The beauty of Killeen strikes you immediately as you make your way through an imposing entrance and down a winding drive past the castle towards the modern clubhouse. The original Norman castle was built by Hugh de Lacy in 1181 and became the home of the Anglo-Irish Plunkett family in the 15th century. It would be a perfect backdrop for an epic film, and it's easy to imagine young Plunkett scions on horseback galloping up what is now the 18th fairway in time for a sumptuous dinner in the Great Hall.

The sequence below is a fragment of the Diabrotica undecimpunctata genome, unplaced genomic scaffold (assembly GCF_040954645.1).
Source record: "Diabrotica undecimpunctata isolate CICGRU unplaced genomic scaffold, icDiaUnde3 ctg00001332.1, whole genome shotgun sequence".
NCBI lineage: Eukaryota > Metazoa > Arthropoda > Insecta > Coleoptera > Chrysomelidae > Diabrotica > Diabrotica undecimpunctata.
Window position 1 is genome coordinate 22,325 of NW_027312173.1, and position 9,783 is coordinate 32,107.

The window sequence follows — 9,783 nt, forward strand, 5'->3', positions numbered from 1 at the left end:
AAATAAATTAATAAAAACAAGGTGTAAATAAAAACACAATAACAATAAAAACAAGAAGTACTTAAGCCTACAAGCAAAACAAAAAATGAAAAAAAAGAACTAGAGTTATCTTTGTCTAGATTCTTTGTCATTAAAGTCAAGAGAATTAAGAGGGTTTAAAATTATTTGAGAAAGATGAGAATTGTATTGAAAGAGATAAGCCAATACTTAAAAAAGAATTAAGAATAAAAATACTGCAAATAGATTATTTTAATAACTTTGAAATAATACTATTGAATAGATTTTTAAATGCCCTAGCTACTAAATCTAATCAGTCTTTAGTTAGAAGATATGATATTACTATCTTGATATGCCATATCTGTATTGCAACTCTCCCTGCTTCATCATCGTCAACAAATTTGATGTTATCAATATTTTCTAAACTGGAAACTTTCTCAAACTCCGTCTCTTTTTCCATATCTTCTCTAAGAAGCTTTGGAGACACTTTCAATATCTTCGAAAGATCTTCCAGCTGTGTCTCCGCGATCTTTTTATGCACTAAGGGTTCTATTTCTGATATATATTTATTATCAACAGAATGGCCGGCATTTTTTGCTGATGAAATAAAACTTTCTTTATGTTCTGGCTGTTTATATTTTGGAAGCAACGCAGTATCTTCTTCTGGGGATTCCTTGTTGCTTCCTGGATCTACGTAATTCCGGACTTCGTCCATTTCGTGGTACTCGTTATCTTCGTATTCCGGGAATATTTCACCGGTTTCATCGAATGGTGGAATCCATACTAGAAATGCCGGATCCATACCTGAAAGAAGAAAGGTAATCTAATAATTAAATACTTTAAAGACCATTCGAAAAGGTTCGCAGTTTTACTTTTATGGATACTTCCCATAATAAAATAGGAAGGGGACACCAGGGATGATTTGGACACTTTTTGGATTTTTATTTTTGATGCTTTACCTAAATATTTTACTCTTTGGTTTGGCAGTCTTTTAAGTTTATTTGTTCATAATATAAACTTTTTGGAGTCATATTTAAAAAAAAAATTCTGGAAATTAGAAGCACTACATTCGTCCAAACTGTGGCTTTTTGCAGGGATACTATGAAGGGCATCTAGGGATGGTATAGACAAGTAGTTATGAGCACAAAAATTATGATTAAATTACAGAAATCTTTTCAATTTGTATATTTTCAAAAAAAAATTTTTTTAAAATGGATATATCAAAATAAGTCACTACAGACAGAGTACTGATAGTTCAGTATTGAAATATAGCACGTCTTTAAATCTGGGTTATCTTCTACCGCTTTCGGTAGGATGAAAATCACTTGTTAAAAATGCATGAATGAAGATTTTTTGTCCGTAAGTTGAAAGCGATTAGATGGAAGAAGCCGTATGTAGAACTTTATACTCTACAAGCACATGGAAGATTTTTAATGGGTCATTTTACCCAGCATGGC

In 1981 Killeen Castle was seriously damaged in an arson attack but the current owners have restored it to its original splendour and it will become the centrepiece of a five-star resort in time for the 2011 clash between Europe and America. Two things make it especially attractive to golfers. The first is that the course was designed by the legendary Jack Nicklaus, who never puts his name to a signature course lightly and played a hands-on role in its construction. The second is that it is the only home outside the United States of the famous Dave Pelz Scoring Game School that specialises in the short game. The school, which offers one-, two- and three-day courses, was opened last July on 11 designated acres near the main course where USPGA standard greens, bunkers, aprons and hitting areas were designed by Pelz to simulate championship conditions.